Remme, Michelle

Research Lead

  • Michelle Remme

    Research Interests

    • Capacity Development
    • Capacity-building
    • Circular Economy
    • Development Economics
    • Gender and Discrimination
    • Gender Aspects of Sustainable Development
    • Global Change & Sustainable Development
    • Global social policy
    • Health
    • Human Rights
    • Impact of research policy
    • Non-Communicable Disease
    • North-South co-operation
    • Policy analysis
    • Policy development
    • Poverty and Inequality
    • poverty and vulnerability
    • Public health
    • Social Entrepreneurship
    • South-North relations
    • South-South social cooperation
    • Sustainable development
    • Sustainable Development Goals (SDGs)
    • Violence against Women


    • PhD in Health Economics from the London School of Hygiene and Tropical Medicine
    • MSc in International Economics and Finance from Tilburg University

    Biographical Statement

    Dr. Michelle Remme is a Research Lead at the United Nations University’s International Institute for Global Health (UNU-IIGH). She has thirteen years of experience as a researcher and policy advisor in global health, having worked in academia, the UN system, donor development cooperation and private consulting.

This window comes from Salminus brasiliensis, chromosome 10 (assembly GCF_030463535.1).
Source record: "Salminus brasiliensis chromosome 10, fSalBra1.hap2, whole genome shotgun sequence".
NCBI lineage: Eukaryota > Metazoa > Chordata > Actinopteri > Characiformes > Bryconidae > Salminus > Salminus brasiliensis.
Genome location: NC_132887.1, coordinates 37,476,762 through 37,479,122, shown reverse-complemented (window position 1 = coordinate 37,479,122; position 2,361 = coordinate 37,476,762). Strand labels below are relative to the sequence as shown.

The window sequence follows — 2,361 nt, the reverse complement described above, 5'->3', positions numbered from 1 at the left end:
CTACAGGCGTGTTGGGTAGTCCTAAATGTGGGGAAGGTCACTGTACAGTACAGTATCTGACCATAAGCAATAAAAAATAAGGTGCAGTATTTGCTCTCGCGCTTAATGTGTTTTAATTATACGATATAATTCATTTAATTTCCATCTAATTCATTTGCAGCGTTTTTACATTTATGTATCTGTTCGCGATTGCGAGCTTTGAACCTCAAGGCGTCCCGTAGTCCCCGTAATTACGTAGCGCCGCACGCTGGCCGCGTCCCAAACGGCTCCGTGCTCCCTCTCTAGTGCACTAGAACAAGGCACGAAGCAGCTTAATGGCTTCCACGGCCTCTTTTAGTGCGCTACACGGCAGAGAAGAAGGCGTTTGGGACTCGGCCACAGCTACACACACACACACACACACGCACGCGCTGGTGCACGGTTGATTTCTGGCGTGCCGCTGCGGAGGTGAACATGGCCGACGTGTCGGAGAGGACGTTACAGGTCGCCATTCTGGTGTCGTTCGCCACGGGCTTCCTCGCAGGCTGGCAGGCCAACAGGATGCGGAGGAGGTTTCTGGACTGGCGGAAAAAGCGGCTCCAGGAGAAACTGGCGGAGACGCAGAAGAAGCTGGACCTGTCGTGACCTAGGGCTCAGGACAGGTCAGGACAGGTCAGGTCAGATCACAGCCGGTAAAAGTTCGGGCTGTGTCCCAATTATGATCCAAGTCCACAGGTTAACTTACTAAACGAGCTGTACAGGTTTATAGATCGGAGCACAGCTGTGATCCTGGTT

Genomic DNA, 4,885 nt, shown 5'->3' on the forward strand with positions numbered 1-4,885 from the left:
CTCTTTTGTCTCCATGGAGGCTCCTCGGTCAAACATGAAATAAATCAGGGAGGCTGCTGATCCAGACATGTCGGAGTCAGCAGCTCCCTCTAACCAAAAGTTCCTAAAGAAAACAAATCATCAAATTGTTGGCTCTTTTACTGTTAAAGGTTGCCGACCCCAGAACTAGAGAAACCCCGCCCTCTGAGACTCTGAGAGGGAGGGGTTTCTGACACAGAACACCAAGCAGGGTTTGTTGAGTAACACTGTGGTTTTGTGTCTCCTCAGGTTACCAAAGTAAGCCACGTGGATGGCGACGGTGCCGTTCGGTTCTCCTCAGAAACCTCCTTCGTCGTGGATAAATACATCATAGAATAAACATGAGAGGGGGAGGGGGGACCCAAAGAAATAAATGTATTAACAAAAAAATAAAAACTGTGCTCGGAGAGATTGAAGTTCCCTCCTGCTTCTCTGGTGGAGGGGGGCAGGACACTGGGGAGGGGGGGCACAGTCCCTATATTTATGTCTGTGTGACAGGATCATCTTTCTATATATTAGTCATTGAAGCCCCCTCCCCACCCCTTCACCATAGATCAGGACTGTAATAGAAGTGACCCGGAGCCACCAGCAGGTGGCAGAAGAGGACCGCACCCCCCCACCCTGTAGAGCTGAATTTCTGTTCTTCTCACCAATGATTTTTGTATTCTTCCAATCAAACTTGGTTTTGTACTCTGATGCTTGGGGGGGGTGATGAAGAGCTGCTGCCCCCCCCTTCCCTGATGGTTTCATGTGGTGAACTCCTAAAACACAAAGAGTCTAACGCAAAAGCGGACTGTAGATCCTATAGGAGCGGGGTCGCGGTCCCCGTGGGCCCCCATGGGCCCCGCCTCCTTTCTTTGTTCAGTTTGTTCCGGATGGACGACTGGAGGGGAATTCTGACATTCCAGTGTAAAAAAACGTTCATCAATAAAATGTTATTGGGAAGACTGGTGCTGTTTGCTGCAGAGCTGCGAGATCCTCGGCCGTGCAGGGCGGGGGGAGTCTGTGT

Prior to joining UNU, Dr. Remme served as Assistant Professor in Health Economics in the Department for Global Health and Development at the London School of Hygiene and Tropical Medicine. She was also a Scientific Collaborator at the Ifakara Health Institute in Tanzania.

    Her previous experience includes policy advice and technical assistance at the Dutch Ministry of Foreign Affairs and Development Cooperation on the socio-economic dimensions of HIV/AIDS and broader health financing issues, and at the Food and Agriculture Organisation of the United Nations in Malawi on the integration of HIV, gender and food security. She has also consulted for the World Bank, World Health Organisation, Overseas Development Institute, United Nations Development Programme, among others, in Mali, Malawi, the Central African Republic, Burkina Faso and Nigeria.

    Her research has focused on the efficiency and economic evaluation of HIV-related programmes, health system financing, including results-based financing, innovative co-financing models for multi-sectoral action on the social determinants of health, incentives for community health volunteers, public-private partnerships, aid effectiveness and the economics of violence against women and girls programming.

    She holds a PhD in Health Economics from the London School of Hygiene and Tropical Medicine and an MSc in International Economics and Finance from Tilburg University.